Engaging the deep psoas muscles, known as core muscles, is not an easy task. Understanding that engagement has to be invoked from the inside out, not from the outside in is the first step to finding them. Just imagining it to be so, will never engage them properly nor will just strengthening your abdominal muscles bring them into play. You learn to feel when they are functioning and when you can feel them, you can then engage them with mindfulness. Working with the core muscles this way creates flexibility, stability, suppleness, and balance.

The psoas muscles are our balancing and stabilizing core muscles. When functioning according to their inherent design, they allow the pelvis to sit balanced on top of the legs. Balance is when the pelvis is neither tipping forward nor rocking backwards but anchored on your sitz bones. When the pelvis is dynamically balanced, the lumbar spine aligns naturally as a bridge from the pelvis to the ribcage. The ribs and thoracic spine make up the ribcage which protects our lungs, heart and other vital organs. When the ribcage is balanced on top of the lumbar spine, the head sits comfortably on a little ball at the top of the spinal column. The upper body when balanced on the pelvis supports the shoulders so you don’t have to use your hands for balance. When riding, your point of reference is your sitz bones. It is complicated yet when the body relaxes it naturally comes upright in response to its inherent design. Relaxation is an upward movement.

Knowing where your psoas muscles live is vital to having a working image for engagement. The origin of the psoas major muscle is on the transverse processes of 12th thoracic vertebra, on the transverse processes of the each lumbar vertebra and the lateral aspects of the discs between them. It inserts to the medial side on the lesser trochanter of the femur. Basically the psoas muscles run from your groin to the bottom of your ribcage and they are muscles that help bind the legs to the trunk.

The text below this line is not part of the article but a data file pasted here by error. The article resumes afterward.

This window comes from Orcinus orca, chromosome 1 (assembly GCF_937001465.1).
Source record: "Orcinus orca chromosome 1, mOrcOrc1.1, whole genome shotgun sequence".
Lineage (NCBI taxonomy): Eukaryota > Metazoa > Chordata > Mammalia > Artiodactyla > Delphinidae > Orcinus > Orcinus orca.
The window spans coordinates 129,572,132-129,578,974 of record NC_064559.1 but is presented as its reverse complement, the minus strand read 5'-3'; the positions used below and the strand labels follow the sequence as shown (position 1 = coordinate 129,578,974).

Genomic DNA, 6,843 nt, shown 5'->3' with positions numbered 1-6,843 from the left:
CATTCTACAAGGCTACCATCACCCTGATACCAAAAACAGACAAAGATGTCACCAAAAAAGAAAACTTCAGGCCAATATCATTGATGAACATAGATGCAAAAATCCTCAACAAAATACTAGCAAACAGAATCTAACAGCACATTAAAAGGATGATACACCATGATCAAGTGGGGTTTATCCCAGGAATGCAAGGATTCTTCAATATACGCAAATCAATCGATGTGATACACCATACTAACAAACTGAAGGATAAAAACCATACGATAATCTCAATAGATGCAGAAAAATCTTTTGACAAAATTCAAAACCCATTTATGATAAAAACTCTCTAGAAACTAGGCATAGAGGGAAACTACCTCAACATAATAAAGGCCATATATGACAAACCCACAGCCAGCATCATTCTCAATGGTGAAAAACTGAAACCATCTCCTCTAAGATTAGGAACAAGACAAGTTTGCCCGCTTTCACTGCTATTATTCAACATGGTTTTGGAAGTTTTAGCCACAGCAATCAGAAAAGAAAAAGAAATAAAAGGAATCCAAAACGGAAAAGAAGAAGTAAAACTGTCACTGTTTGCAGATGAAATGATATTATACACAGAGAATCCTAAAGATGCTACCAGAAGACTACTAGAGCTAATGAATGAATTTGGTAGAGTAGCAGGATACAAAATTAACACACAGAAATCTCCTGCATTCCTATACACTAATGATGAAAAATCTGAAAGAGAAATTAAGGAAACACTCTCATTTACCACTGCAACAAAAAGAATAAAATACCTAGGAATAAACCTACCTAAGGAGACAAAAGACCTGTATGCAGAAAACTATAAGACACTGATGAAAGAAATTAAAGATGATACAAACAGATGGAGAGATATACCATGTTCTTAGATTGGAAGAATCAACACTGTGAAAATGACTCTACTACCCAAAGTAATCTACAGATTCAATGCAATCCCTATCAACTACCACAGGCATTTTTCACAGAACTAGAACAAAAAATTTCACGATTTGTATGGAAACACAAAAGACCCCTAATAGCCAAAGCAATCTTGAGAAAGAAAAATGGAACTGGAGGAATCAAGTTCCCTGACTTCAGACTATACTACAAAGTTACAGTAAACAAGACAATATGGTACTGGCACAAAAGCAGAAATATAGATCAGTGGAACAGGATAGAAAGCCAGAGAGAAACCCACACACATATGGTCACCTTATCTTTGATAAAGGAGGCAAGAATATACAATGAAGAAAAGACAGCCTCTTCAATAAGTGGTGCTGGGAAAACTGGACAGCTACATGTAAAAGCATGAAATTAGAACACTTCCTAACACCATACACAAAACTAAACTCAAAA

As you can see, the illiacus, psoas minor, and psoas major intertwine through the pelvis offering stability and movement. If you know of how these muscles are designed, you can visualize how they function. Form and function. Muscles can only pull or return to normal resting position. Muscles do not push you forward. Muscles pull the levers of the bones in the direction in which their fibers lay. Dynamic interplay of all muscles produce all the nuances of graceful movement.

Since you are a rider, I would guess that your core muscles inner thigh muscles are tight and strong. As a bodywork I can guess they might be too tight and a tad overworked. In this case, it is a good thing, because you have to be able to feel your muscles in order to relax them. Tight muscles are easy to feel! If they are not working, they are lax and you will first have to develop them before you can teach them to relax. You cannot relax what you cannot feel. A muscle that has too much tension lacks sensitivity. If they are tight, it is like someone always talking … they cannot listen when they are talking. Think about it in terms that your horse can understand, tight muscles feel very hard and static to the sides of your horse. He feels your gripping legs and has to figure out how to move through a vise. Tight psoas muscles pull your thighs up and forward which pulls your trunk forward and no amount of sitting up straight will alleviate the excess tension in your groin muscles. If you cannot let go of tight muscles, your horse is the one who has to adjust to your excess tension.